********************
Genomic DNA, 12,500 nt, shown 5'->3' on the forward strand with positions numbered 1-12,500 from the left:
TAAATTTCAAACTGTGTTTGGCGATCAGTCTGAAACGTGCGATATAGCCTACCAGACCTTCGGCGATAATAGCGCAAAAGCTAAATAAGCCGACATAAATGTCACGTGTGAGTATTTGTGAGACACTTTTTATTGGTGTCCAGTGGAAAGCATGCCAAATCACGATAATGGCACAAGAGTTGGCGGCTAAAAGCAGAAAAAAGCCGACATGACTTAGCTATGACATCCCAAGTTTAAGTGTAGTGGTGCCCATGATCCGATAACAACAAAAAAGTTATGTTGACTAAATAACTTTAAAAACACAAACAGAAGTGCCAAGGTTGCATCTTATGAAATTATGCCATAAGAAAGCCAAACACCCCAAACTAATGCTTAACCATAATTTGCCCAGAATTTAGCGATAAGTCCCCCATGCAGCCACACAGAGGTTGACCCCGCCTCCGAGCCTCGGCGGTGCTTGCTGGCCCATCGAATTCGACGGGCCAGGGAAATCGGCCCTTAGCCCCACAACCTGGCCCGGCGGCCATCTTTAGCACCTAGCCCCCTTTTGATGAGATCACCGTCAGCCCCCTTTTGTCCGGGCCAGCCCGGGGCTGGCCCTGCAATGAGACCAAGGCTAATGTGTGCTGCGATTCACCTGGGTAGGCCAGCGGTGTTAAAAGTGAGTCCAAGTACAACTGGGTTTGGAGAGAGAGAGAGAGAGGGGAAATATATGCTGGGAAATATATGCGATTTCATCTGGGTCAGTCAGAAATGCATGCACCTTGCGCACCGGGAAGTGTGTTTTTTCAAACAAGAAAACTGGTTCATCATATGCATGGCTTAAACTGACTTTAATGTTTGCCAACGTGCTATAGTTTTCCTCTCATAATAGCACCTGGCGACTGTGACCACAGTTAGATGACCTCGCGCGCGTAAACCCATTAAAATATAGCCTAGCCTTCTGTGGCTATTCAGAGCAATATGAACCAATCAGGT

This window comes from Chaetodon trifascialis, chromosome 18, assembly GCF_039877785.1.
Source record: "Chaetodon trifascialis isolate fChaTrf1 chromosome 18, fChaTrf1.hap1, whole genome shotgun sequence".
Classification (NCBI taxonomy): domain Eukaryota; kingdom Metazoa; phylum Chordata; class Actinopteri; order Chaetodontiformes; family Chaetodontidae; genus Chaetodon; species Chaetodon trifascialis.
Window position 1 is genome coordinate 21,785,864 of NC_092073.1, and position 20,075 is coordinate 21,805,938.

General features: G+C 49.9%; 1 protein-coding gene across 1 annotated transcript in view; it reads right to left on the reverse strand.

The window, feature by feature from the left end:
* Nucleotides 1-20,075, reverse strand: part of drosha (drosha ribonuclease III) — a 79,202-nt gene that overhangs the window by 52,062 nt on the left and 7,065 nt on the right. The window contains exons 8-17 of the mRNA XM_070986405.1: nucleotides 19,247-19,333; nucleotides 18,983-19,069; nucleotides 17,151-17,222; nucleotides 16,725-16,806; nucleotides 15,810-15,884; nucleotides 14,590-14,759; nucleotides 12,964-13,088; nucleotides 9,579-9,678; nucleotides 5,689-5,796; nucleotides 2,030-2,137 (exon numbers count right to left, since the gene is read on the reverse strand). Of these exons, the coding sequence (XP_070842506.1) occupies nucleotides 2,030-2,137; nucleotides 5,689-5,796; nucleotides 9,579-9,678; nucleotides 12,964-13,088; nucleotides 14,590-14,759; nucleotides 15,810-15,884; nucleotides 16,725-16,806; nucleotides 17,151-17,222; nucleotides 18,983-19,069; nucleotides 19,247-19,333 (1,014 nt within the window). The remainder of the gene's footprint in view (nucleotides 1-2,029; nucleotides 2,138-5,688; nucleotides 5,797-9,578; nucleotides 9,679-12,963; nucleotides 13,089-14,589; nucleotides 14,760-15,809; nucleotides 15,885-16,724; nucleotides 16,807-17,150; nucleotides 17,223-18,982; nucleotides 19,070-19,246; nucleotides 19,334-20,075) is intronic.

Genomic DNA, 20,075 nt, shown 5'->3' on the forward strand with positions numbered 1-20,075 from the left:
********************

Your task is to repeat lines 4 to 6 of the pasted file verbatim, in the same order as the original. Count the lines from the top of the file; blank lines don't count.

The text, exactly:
Source record: "Chaetodon trifascialis isolate fChaTrf1 chromosome 18, fChaTrf1.hap1, whole genome shotgun sequence".
Classification (NCBI taxonomy): domain Eukaryota; kingdom Metazoa; phylum Chordata; class Actinopteri; order Chaetodontiformes; family Chaetodontidae; genus Chaetodon; species Chaetodon trifascialis.
Window position 1 is genome coordinate 21,785,864 of NC_092073.1, and position 20,075 is coordinate 21,805,938.